MJ visits Motown Fans in Detroit got what they wanted. After originally saying he would be better off working on conditioning than playing Oct. 11 against the Pistons, Michael Jordan changed his mind, saying he didn't want to disappoint fans who bought tickets to the games. They weren't disappointed. Welcomed with a huge, warm ovation in the first game of his comeback, Jordan gave the sellout crowd a taste of greatness as Detroit beat Washington 95-85. Jordan played 17 minutes -- all in the first half. His line: eight points, three rebounds, two turnovers, a steal and a block.
Rebreca sidelined Rick Carlisle desperately wants to see center Zeljko Rebraca play. But a hamstring pull has sidelined the 6-foot-11, 198-pound Rebraca since Oct. 4. "It's hurting a lot. It's hurting us a lot," Carlisle told the Detroit Free Press on Oct. 6. "I don't know how he's possibly going to catch up, but he has to.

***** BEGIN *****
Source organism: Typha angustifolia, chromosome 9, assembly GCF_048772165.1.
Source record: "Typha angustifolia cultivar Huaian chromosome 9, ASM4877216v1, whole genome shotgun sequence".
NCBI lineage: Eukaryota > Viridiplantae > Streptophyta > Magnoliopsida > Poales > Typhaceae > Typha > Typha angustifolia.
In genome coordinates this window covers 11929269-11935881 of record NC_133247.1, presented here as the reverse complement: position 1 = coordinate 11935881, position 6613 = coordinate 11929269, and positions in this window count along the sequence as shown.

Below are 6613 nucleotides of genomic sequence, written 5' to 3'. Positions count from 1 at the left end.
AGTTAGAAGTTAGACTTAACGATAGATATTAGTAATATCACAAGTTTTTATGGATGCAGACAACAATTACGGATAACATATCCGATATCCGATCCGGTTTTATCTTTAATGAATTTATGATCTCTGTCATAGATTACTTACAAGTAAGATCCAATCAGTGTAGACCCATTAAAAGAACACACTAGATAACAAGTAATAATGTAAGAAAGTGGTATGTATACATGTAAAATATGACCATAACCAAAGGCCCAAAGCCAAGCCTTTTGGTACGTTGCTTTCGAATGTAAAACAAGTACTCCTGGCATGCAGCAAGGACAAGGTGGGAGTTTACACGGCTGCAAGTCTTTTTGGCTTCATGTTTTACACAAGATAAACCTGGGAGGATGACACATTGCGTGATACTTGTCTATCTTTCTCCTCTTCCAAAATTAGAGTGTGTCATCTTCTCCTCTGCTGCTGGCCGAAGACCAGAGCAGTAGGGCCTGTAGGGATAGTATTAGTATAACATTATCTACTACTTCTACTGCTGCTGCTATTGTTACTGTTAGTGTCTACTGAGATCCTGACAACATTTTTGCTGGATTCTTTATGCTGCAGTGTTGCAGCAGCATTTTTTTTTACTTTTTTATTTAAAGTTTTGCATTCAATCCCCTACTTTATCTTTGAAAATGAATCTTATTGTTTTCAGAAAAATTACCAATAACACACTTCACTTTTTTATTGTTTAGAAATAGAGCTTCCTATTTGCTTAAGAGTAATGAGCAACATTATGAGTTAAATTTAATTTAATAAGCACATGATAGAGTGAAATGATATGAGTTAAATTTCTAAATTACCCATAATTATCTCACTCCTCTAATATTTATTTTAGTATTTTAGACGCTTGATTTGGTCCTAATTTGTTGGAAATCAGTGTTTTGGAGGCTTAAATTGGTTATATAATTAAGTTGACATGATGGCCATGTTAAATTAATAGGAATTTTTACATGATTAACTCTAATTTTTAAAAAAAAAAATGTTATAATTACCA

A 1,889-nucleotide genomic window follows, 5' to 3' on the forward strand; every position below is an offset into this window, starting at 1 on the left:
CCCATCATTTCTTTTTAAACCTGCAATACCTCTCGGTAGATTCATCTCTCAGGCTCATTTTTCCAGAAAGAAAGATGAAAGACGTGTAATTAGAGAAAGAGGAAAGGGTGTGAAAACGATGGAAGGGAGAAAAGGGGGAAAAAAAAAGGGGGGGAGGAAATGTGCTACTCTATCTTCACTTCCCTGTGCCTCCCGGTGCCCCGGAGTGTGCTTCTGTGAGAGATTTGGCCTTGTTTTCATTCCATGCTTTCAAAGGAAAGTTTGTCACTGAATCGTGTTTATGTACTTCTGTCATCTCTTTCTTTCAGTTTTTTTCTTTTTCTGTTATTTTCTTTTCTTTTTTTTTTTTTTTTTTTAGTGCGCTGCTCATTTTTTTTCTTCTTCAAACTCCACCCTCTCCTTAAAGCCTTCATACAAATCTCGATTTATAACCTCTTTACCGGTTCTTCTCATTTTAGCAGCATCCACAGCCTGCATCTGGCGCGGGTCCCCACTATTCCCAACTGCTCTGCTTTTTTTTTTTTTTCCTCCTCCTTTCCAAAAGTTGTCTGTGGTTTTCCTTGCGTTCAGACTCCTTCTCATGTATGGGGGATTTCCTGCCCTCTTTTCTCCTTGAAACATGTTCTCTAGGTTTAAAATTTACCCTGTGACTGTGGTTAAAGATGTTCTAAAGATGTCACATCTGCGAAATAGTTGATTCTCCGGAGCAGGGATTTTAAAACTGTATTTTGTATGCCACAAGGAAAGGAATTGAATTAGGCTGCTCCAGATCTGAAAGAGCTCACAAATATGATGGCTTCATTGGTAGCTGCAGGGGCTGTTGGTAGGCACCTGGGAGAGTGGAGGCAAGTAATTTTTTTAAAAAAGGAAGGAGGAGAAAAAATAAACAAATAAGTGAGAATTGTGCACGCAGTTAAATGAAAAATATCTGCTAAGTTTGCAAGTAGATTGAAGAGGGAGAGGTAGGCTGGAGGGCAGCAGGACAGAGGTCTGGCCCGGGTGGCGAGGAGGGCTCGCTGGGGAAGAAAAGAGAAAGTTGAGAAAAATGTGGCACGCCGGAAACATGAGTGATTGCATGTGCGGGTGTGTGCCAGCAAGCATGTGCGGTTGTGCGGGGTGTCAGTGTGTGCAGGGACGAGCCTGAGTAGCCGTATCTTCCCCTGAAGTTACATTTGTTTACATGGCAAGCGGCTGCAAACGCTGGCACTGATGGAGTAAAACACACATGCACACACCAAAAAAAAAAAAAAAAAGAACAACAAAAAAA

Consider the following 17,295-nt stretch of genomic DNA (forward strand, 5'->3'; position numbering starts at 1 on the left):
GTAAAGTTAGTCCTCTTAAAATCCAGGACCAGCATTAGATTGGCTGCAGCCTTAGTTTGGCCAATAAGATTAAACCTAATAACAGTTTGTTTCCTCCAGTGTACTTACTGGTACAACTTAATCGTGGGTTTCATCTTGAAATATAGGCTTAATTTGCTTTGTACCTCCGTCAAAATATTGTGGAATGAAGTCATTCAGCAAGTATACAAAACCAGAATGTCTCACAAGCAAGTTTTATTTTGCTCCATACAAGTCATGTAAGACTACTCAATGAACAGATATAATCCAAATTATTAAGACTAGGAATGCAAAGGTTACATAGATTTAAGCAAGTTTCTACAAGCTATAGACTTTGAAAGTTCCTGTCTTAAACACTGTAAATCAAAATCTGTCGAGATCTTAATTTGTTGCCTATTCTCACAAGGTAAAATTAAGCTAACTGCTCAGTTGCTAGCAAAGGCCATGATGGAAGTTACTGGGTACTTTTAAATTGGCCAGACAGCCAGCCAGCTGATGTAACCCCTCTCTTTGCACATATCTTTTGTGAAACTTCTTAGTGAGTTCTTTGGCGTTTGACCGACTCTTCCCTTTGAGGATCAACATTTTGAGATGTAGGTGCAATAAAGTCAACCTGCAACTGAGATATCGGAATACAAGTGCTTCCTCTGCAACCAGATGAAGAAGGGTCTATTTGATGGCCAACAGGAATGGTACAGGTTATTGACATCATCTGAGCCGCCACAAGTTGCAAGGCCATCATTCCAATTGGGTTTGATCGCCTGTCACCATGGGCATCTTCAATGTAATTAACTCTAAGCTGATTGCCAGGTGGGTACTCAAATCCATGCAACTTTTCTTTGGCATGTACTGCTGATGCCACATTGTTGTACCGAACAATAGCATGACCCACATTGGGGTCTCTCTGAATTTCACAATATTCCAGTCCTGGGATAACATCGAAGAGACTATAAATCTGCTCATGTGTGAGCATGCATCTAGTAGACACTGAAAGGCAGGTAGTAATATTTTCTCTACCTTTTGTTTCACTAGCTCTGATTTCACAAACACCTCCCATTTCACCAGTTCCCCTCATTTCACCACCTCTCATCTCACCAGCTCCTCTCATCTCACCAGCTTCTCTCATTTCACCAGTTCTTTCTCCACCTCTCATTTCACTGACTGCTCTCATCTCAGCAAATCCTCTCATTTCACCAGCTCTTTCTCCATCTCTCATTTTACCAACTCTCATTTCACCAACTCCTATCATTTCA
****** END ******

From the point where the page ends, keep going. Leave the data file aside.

One of the things we have talked about as a team is the importance of practicing on a consistent basis. If you're injured, you're injured. You've got to miss. If you're not injured. . . . " A day later, Carlisle said he was not questioning whether Rebraca was really hurt because of the therapy Arnie Kander, the team's strength and conditioning coach, was putting the Yugolsav through. "I know the guy is hurt because if he wasn't hurt he'd be in practice because the things Arnie (Kander) is doing to him during practice look a lot harder than what we're doing during practice." Barry, Barry shocked Barry Jon Barry already has played for five different NBA teams. Still, when the Kings traded him to the Pistons for Mateen Cleaves on Sept. 7, Barry was shocked. "It felt like somebody died in our family for the weekend," he told the Detroit Free Press as Pistons' training camp opened Oct. 2 at the Palace in Auburn Hills. "It was a very special place out there in Sacramento. My wife really enjoyed it. I was very close to my mother (who lives 90 miles from Sacramento). She got to see her grandkids all the time." Barry, an energizer off the Kings' bench, wanted more playing time and he might find it with the Pistons. His outside shooting touch (36.2-percent accuracy from three-point range) might help break up the NBA's newly-legal zone defenses. "With the new rules it's going to put a premium on people who can shoot the ball," Barry said. "You have a guy like Jerry Stackhouse, who's going to demand double-teams and the defense's attention. If he's kicking the ball out he has got to kick it to guys who can shoot." Offseason Spotlight: New engine for 'Stones' ESPN.com's Power Rankings: Pistons at No. 24